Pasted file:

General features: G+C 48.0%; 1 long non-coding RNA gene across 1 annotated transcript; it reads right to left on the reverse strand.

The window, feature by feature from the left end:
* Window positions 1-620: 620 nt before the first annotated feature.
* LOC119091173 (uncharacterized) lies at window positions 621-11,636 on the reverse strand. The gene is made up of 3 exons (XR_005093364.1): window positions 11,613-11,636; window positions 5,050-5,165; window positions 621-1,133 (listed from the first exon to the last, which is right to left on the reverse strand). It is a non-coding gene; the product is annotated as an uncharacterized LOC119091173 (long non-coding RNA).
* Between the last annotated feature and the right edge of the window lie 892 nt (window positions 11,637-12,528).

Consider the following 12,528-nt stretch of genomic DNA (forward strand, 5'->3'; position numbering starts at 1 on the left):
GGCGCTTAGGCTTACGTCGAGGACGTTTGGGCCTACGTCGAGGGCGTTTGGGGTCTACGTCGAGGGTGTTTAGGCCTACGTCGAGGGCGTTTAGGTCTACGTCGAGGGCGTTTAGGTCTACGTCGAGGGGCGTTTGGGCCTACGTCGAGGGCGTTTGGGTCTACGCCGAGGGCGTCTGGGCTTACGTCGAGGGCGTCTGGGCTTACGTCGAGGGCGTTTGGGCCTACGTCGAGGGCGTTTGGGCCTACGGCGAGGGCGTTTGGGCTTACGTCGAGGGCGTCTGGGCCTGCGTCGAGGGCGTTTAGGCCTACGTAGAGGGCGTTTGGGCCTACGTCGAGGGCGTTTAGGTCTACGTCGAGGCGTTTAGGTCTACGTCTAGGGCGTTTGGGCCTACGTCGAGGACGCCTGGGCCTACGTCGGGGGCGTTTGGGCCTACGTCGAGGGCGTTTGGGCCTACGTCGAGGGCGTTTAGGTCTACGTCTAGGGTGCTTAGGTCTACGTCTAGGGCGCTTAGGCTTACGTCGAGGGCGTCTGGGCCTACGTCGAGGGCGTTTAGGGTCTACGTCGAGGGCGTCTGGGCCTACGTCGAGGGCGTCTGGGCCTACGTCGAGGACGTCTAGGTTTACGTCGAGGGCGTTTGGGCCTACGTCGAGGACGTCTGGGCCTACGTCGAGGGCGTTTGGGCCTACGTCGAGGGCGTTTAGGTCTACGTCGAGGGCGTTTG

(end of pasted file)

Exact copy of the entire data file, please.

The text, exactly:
General features: G+C 48.0%; 1 long non-coding RNA gene across 1 annotated transcript; it reads right to left on the reverse strand.

The window, feature by feature from the left end:
* Window positions 1-620: 620 nt before the first annotated feature.
* LOC119091173 (uncharacterized) lies at window positions 621-11,636 on the reverse strand. The gene is made up of 3 exons (XR_005093364.1): window positions 11,613-11,636; window positions 5,050-5,165; window positions 621-1,133 (listed from the first exon to the last, which is right to left on the reverse strand). It is a non-coding gene; the product is annotated as an uncharacterized LOC119091173 (long non-coding RNA).
* Between the last annotated feature and the right edge of the window lie 892 nt (window positions 11,637-12,528).

Consider the following 12,528-nt stretch of genomic DNA (forward strand, 5'->3'; position numbering starts at 1 on the left):
GGCGCTTAGGCTTACGTCGAGGACGTTTGGGCCTACGTCGAGGGCGTTTGGGGTCTACGTCGAGGGTGTTTAGGCCTACGTCGAGGGCGTTTAGGTCTACGTCGAGGGCGTTTAGGTCTACGTCGAGGGGCGTTTGGGCCTACGTCGAGGGCGTTTGGGTCTACGCCGAGGGCGTCTGGGCTTACGTCGAGGGCGTCTGGGCTTACGTCGAGGGCGTTTGGGCCTACGTCGAGGGCGTTTGGGCCTACGGCGAGGGCGTTTGGGCTTACGTCGAGGGCGTCTGGGCCTGCGTCGAGGGCGTTTAGGCCTACGTAGAGGGCGTTTGGGCCTACGTCGAGGGCGTTTAGGTCTACGTCGAGGCGTTTAGGTCTACGTCTAGGGCGTTTGGGCCTACGTCGAGGACGCCTGGGCCTACGTCGGGGGCGTTTGGGCCTACGTCGAGGGCGTTTGGGCCTACGTCGAGGGCGTTTAGGTCTACGTCTAGGGTGCTTAGGTCTACGTCTAGGGCGCTTAGGCTTACGTCGAGGGCGTCTGGGCCTACGTCGAGGGCGTTTAGGGTCTACGTCGAGGGCGTCTGGGCCTACGTCGAGGGCGTCTGGGCCTACGTCGAGGACGTCTAGGTTTACGTCGAGGGCGTTTGGGCCTACGTCGAGGACGTCTGGGCCTACGTCGAGGGCGTTTGGGCCTACGTCGAGGGCGTTTAGGTCTACGTCGAGGGCGTTTG